"The scene cuts through to the core ethical question raised by Wikileaks and all activities of civil disobedience: can what is 'right' transcend what is 'legal'?" I suppose the simple answer is it would depend on where you place your own moral goalposts, which is highly subjective and dependent upon your own personal beliefs. " We ned (sic) an Assange cult in Australia right now - and I wish someone would tart one for poor Bradley Manning as well." Joseph Davis. Quite frankly, I'm getting sick of "cults", whoever they are about. They take the frail individual, with all his/her faults and turn them into a "hero". So many of our heroes then fall. Julian Assange and Bradley Manning are both flawed human beings. Manning is in a much more parlous position than Assange.
Edward F | 15 March 2013


Dear Edward, we all worship different gods - and they are all seem to be very frail individuals with faults. My father was fond of Stalin and Mao - neither of whom seem to have been particularly nice guys. Even Pol Pot's staggering "Year Zero" concept seems to have had its adherents. Both Julian and Bradley, however, were a bit frailer than those two homicidal maniacs and clearly now need our support if they are not to rot in detention forever - or worse. If it takes a "cult" (which I assume Tim Kroenert was using metaphorically rather than literally) to get them out of detention then I am all for worshiping at the shrine. Why, I've even been rather impressed by Pope Francis's recent support of Jimmy Buffett's view that "God Don't Own A Car". Indeed, it would seem that a cult of humility may be fast forming around that interesting individual - whom I suspect may have one or two faults and frailties despite his indubitable infallibility.
Joseph Davis | 15 March 2013


Assange is Australian. He has managed to show up the nasty underbelly of some powerful governments. Good on him! We should be doing our best to bring him safely home and defend him from the Americans who would like to put him on death row. God bless him and keep him safe and let him be free to travel home again soon.
Bernadette | 15 March 2013


Yes, I see your point, Joseph. Thank you. My own late father was committed to God; King (and later Queen); Britain; Empire etc. Not surprising given our family history. Like the Left Paradise (Postponed) of your father something now amongst the road kill of History. I feel terribly sorry for Bradley Manning, who is, I think, a very confused young man (I'm talking sexuality and life); a dual US/British citizen (Britain have done nothing for him) and the person who really provided the big scoops for Wikileaks. Julian Assange was the equivalent of a staff officer behind the lines who took the credit. Reading much of the stuff on Wikileaks in regard to the areas I'm really interested in (Asia and the Middle East) I was impressed how sane and insightful US diplomats were. Assange, quite frankly, I think is a bit "up" himself. Like the Anarchists on the Republican side in the Spanish Civil war I think he may be a hindrance rather than a help. I think it important the world does not forget Manning.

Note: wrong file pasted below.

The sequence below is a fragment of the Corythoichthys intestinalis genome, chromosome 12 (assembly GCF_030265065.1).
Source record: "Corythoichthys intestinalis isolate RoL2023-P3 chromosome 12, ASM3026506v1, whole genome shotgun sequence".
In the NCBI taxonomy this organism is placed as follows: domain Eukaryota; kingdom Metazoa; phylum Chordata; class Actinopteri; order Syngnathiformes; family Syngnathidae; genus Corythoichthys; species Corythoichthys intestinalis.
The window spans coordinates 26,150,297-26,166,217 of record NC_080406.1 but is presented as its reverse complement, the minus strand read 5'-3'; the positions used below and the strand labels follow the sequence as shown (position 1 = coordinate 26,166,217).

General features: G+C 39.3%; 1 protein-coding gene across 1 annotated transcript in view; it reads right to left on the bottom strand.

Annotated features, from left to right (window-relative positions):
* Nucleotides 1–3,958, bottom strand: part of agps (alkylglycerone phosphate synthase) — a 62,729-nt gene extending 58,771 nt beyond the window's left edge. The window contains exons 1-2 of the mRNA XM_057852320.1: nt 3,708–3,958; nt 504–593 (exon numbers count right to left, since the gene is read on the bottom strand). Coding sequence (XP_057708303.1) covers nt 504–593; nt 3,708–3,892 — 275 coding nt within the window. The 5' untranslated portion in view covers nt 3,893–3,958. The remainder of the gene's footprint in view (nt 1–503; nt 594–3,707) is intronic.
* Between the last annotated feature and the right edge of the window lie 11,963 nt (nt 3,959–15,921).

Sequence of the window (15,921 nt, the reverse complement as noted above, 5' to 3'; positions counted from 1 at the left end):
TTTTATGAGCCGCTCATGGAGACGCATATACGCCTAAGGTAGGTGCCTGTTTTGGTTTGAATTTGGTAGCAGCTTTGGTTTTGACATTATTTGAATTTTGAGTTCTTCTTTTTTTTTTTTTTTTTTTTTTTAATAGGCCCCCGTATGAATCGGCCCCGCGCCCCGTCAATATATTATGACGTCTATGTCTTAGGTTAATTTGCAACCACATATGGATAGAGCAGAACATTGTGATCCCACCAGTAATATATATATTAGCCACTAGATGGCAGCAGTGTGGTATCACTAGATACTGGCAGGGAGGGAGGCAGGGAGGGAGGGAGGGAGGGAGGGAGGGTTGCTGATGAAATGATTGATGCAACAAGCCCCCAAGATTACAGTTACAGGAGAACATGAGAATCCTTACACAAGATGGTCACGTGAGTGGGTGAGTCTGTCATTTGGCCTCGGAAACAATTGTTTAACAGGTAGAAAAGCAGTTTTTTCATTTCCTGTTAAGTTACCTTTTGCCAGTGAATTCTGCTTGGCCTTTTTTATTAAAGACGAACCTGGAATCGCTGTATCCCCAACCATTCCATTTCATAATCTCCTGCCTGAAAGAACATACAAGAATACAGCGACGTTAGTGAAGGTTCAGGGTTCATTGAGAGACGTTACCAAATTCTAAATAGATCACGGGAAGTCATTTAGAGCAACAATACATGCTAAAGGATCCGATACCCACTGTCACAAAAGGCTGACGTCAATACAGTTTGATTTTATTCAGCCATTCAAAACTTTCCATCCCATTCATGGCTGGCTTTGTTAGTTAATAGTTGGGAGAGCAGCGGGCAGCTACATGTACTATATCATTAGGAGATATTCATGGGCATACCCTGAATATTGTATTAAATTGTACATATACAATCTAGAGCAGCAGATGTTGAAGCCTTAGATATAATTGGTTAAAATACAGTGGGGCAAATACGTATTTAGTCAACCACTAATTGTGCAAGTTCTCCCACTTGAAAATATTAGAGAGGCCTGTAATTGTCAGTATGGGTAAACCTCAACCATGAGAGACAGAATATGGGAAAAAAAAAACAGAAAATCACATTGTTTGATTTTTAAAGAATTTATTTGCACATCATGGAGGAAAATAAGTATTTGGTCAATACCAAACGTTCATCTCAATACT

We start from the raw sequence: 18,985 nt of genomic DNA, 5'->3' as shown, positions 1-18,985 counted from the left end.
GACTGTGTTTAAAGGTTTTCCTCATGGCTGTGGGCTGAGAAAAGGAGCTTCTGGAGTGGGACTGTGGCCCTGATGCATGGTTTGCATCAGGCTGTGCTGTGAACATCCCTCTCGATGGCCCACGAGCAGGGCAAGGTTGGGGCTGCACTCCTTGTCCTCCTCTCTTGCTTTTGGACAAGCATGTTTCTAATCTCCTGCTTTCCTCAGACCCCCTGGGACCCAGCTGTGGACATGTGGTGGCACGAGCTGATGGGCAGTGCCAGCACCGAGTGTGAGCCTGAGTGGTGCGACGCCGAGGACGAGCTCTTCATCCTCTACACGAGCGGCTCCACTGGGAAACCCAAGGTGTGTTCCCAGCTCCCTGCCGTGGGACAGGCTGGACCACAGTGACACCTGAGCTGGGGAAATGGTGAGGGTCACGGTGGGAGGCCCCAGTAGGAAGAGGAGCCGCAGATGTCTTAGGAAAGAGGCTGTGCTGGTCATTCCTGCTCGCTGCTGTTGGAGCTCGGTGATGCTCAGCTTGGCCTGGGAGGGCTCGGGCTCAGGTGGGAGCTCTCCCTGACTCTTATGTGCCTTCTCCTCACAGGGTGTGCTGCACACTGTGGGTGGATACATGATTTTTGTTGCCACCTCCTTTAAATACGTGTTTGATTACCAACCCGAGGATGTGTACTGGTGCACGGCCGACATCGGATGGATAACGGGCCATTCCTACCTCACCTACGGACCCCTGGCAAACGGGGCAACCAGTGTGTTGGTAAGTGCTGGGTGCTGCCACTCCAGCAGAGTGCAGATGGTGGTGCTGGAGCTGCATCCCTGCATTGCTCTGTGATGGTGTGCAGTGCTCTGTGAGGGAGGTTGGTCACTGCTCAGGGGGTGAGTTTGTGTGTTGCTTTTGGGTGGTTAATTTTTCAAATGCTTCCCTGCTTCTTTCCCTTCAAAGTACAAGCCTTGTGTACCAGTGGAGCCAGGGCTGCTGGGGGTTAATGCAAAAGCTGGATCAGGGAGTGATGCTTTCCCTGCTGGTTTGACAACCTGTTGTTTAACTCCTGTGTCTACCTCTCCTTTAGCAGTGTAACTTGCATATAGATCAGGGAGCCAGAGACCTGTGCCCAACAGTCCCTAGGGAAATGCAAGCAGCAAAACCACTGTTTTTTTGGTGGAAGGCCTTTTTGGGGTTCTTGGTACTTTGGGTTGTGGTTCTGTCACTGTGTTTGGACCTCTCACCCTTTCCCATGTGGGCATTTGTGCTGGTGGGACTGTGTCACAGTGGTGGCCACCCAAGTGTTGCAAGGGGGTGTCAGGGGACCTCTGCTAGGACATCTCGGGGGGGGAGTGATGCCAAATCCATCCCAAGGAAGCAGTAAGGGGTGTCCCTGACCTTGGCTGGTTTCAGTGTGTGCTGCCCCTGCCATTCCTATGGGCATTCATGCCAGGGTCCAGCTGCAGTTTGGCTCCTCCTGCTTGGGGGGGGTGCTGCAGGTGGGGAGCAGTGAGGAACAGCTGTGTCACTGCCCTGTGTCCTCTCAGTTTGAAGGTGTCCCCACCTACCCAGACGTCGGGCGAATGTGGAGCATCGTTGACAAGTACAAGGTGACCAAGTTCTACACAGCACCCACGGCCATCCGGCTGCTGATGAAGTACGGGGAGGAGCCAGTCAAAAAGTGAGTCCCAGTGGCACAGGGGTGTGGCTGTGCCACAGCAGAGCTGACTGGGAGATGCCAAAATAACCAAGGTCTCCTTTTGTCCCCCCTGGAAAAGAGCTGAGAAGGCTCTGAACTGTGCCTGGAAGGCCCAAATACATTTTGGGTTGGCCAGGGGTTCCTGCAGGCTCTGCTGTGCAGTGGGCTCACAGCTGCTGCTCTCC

Edward F | 15 March 2013


Edward F, you ignore all the incriminating evidence that Wikileaks disclosed. How about this for starters, Shell Oil admitted in emails to have so many people in the Nigerian government that they effectively are the Nigerian government. Recently Nigerian courts decided that Shell don't need to compensate Nigerians for their illnesses (and often deaths) caused by Shell to their environments. How about the Collateral exposure video and the psychopathic glee expressed by the US soldiers who shot down innocent civilians? How about Hilary Clinton spying on everyone in the UN, wanting their bank details, spending habits etc. There is so much in those leaks that is totally ignored by the MSN. Do your own research and don't rely on the press to keep you informed. Free Bradley Manning. Free Assange. True heroes in these days of lies and deception.
James D. Simons | 18 March 2013


as i wish to be governed, not ruled by deceit and vested interests, i support, the very brave, J.Assange. behind the smokescreen of "classified" treasuries are being emptied and lives squandered.
thomas vesely | 19 March 2013


I enjoyed Robert Connolly's film,but it's simply not true to say that Assange or his mother were "one-time members" of a sect, [The Family]. I researched this matter in great detail for my book on WikiLeaks, The Most Dangerous Man in the World, and could find no direct link, and certainly no membership! Andrew Fowler
Andrew Fowler | 19 March 2013